Obstacle Collide: You are standing on a narrow footbridge. The footbridge is over the sidetrack, not the main track. At the far end, there is a switch. If you get to it in time, you can flip it and divert the out-of-control trolley car onto the sidetrack. Doing so will save the lives of the five workers. The problem is that to get to the switch in time you will have to deal with an obstacle: a very fat man (who we assume cannot be communicated to within the relevant timeframe). The only thing to do is to run into him and knock him off the bridge. This will lead to his death. Should you do it? 81% of experimental subjects approved.
Loop: The set-up is like the original Switch case, Only this time the sidetrack loops back onto the main track. If there was nothing on the sidetrack, flipping the switch would not save the five workers (the trolley would collide with them eventually). Fortunately (or unfortunately), there is a single worker on the sidetrack. So if you flip the switch, the trolley will collide with (and kill) him and therefore stop before it loops back to the main track. Do you flip the switch? 81% of experimental subjects said “yes”.
Collision Alarm: This one is complicated as it involves two separate, parallel tracks. On the first track there is a trolley hurtling out of control, about to collide with five workers. On the second track, there is another trolley, not hurtling out of control into anything. But there is a sidetrack to this second track on which we find a single worker and an alarm sensor. You are standing next to a switch that can divert the trolley onto the sidetrack. If you do so, the trolley will collide with (and kill) the worker, but will also trigger the railway alarm system. This will automatically shut down the trolley on the first track (thereby saving the five). Do you flip the switch? 87% approved in this case.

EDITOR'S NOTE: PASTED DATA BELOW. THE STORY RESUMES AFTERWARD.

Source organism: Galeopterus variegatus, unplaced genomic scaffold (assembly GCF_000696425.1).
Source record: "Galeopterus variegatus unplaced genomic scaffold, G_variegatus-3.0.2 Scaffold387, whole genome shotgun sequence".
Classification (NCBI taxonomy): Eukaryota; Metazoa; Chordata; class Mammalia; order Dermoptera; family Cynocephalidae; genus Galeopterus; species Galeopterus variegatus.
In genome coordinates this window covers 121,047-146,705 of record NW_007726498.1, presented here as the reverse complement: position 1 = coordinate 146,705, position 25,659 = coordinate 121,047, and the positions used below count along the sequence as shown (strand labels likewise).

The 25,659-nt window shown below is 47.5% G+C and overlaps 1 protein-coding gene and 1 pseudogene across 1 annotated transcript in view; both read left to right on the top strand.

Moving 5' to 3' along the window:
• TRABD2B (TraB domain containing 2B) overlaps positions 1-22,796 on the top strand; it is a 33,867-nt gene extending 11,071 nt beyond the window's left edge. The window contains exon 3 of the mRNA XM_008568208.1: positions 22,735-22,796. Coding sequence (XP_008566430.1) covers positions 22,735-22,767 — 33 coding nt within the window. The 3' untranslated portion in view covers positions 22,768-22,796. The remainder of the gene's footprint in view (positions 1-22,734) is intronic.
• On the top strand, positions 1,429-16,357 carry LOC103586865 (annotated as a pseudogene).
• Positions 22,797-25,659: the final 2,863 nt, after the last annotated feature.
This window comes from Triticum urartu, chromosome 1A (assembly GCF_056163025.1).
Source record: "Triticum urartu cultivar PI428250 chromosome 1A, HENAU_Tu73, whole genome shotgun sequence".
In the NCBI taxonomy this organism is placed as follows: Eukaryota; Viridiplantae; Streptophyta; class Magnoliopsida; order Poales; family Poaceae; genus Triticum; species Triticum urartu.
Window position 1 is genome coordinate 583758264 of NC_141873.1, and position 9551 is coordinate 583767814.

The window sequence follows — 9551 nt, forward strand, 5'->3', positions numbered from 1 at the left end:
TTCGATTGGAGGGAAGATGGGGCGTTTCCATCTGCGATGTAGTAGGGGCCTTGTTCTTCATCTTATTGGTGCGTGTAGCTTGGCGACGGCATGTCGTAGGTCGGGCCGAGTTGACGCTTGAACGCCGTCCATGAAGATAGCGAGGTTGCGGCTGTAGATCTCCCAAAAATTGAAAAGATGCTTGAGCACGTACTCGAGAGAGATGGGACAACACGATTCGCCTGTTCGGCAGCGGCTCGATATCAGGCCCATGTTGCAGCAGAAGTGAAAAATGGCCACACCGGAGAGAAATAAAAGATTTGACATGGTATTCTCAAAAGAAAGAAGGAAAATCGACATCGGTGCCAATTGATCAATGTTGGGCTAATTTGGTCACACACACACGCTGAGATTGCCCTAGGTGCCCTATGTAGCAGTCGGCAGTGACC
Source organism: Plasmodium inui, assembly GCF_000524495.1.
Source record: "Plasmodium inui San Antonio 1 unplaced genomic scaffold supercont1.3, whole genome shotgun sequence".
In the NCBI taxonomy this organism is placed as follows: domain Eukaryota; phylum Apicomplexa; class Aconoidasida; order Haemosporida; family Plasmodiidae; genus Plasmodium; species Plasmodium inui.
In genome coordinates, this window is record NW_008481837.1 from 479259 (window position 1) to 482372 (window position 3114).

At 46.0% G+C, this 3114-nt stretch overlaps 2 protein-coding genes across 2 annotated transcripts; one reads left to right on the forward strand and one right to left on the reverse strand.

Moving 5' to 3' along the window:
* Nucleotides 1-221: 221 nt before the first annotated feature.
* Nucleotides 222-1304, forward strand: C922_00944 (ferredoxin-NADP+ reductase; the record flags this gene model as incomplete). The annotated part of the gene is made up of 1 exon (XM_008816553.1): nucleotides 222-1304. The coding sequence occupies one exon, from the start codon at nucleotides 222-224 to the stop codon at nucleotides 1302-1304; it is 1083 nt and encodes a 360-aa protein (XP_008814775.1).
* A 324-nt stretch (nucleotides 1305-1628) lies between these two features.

These three cases all play around with the means/side-effect distinction. In Obstacle Collide, you need to push the fatman off in order to get to the switch. His death is a (foreseeable) side effect of your primary intention. You’d prefer if he didn’t die. Contrariwise, in Loop, you need to kill the one worker: if he wasn’t on the sidetrack there would be no point in flipping the switch. And in Collision Alarm we also need to kill the worker, although the mechanism of causation in the same as in the original Switch case.
The fact that there is widespread approval of killing one to save five in both the Loop and Collision Alarm cases, even though they involve killing as a means to end, suggests that our intuitive commitment to the DDE may not be that consistent after all.
4. The Contamination-Debunking Argument